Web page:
Containment Culture: The Cold War in the Ladies’ Home Journal, 1946–1959
These were the words of Arkansas Senator William J. Fulbright in a 1951 Ladies’ Home Journal article urging female readers to do their part in containing the communist forces that threatened Cold War America. By nature, he argued, women had an instinctive concern for the preservation of the race, and as such, faced a responsibility they could not escape.2 This call to action may seem unusual during a period long remembered for its zealous commitment to the family, the home, and domesticity. Public memory views the complacent “happy housewife heroine” as an image that permeated Cold War discourse. In this nostalgic portrayal, women were relegated to the home, where they created a loving and stable family life that could provide the safety that was needed in a world characterized by an aggressive Soviet expansionism. Purveyors of American culture, it was argued, promoted a discourse that left little option for women but to conform to this white, middle-class ideal of domesticity. One of these purveyors was the mass-circulation monthly magazine specifically geared towards women. The messages of these magazines were especially important because they were easily accessible and were read by millions of women each month. As a result, they became easy targets of criticism from journalists such as Betty Friedan, who in her seminal work, The Feminine Mystique, condemned them for their abandonment of the independent, career-driven heroines that characterized the Great Depression and World War II. However, the above quotation reveals that while a discourse of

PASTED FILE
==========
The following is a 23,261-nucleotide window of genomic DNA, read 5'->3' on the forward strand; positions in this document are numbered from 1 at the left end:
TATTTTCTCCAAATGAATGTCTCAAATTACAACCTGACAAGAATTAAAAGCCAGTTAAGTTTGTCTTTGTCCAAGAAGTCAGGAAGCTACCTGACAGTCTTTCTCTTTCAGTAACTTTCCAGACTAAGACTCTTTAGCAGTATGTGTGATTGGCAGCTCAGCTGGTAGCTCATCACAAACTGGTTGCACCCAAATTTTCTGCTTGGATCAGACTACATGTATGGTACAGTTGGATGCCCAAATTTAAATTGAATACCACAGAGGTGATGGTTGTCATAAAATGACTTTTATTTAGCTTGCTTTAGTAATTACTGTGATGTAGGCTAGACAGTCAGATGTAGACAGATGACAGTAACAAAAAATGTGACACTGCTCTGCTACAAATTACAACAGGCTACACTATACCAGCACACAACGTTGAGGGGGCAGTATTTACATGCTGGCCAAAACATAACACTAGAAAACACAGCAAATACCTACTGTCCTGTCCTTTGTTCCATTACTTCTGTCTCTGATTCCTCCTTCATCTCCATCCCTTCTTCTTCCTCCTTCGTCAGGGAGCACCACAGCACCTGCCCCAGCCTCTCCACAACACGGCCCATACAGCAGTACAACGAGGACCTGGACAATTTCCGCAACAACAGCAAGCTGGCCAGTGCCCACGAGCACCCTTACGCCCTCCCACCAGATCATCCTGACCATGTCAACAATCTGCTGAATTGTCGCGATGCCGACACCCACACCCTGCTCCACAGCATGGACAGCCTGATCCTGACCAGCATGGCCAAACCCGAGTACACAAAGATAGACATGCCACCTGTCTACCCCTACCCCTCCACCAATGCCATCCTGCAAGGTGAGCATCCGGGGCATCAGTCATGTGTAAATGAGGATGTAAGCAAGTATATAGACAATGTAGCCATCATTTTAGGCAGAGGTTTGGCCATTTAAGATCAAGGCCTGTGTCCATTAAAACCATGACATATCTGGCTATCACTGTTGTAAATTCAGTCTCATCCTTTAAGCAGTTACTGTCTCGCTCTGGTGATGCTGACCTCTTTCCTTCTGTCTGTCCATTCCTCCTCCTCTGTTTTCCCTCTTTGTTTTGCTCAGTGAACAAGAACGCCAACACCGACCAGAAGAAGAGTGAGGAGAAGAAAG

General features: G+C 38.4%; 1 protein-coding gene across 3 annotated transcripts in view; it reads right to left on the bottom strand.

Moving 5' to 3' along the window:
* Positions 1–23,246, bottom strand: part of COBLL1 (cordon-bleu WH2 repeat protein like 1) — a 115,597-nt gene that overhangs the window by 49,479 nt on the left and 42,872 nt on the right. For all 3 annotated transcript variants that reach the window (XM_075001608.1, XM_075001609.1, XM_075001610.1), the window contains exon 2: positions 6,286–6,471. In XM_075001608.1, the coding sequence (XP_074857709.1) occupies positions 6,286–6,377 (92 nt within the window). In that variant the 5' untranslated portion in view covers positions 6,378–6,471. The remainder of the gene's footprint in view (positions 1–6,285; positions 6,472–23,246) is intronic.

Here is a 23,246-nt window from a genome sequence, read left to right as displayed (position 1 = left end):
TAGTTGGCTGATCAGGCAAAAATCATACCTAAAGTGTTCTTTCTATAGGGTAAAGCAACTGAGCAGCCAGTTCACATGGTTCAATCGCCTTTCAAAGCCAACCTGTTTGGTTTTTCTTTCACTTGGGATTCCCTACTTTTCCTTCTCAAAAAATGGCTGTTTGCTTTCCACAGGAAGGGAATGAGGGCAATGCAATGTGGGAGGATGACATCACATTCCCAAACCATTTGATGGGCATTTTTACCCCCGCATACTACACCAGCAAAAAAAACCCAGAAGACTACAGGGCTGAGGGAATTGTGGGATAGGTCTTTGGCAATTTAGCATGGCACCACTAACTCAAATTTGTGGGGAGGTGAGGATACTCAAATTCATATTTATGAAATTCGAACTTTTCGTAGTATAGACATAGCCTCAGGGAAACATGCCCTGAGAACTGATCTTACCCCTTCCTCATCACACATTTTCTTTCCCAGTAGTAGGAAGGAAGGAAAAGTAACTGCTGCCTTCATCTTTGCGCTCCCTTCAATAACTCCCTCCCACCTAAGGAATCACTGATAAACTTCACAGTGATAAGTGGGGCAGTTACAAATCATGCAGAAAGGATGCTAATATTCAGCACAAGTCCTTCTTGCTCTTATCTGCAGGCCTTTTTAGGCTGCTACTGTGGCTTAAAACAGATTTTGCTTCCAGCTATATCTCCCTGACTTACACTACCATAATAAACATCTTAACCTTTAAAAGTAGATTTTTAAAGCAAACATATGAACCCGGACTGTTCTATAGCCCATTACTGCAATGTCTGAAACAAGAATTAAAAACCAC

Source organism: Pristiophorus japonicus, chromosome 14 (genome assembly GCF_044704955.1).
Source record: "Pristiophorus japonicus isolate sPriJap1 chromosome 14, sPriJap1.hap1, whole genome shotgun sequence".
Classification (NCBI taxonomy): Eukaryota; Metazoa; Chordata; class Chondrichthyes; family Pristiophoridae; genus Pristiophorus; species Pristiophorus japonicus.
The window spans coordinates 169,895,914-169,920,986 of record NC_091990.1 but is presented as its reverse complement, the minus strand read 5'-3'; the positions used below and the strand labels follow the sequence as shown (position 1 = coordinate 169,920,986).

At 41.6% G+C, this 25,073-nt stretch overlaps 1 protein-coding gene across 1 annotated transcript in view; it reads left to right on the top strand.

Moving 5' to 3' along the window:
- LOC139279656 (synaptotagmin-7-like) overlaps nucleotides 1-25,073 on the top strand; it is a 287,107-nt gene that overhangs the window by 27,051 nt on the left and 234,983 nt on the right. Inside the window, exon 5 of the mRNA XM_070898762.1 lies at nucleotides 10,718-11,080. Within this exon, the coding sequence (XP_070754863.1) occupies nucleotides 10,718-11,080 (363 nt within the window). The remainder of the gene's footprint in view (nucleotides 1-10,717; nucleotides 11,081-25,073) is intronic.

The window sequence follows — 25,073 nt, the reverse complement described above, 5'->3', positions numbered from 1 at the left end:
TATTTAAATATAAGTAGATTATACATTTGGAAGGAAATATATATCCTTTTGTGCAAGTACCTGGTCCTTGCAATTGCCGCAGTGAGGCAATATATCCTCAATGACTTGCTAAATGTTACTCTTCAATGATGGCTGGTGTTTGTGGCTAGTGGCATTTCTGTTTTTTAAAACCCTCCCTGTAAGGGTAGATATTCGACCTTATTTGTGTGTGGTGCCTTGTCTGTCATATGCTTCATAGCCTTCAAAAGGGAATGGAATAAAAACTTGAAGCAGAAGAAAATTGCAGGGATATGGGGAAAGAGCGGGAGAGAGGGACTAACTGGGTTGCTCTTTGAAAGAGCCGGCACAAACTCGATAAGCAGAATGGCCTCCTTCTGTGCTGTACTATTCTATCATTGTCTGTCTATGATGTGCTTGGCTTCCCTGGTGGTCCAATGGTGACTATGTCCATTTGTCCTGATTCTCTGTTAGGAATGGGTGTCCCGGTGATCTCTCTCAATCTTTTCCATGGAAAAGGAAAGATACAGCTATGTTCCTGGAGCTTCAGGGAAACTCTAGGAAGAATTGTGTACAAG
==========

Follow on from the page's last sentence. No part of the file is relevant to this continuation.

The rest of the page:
domesticity existed within the content of postwar women’s magazines, it was not the only discourse that existed. Rather, postwar women’s magazines were largely shaped by the experiences of the Cold War and the threat of Soviet communism, and as such, contained multiple and often contradictory messages.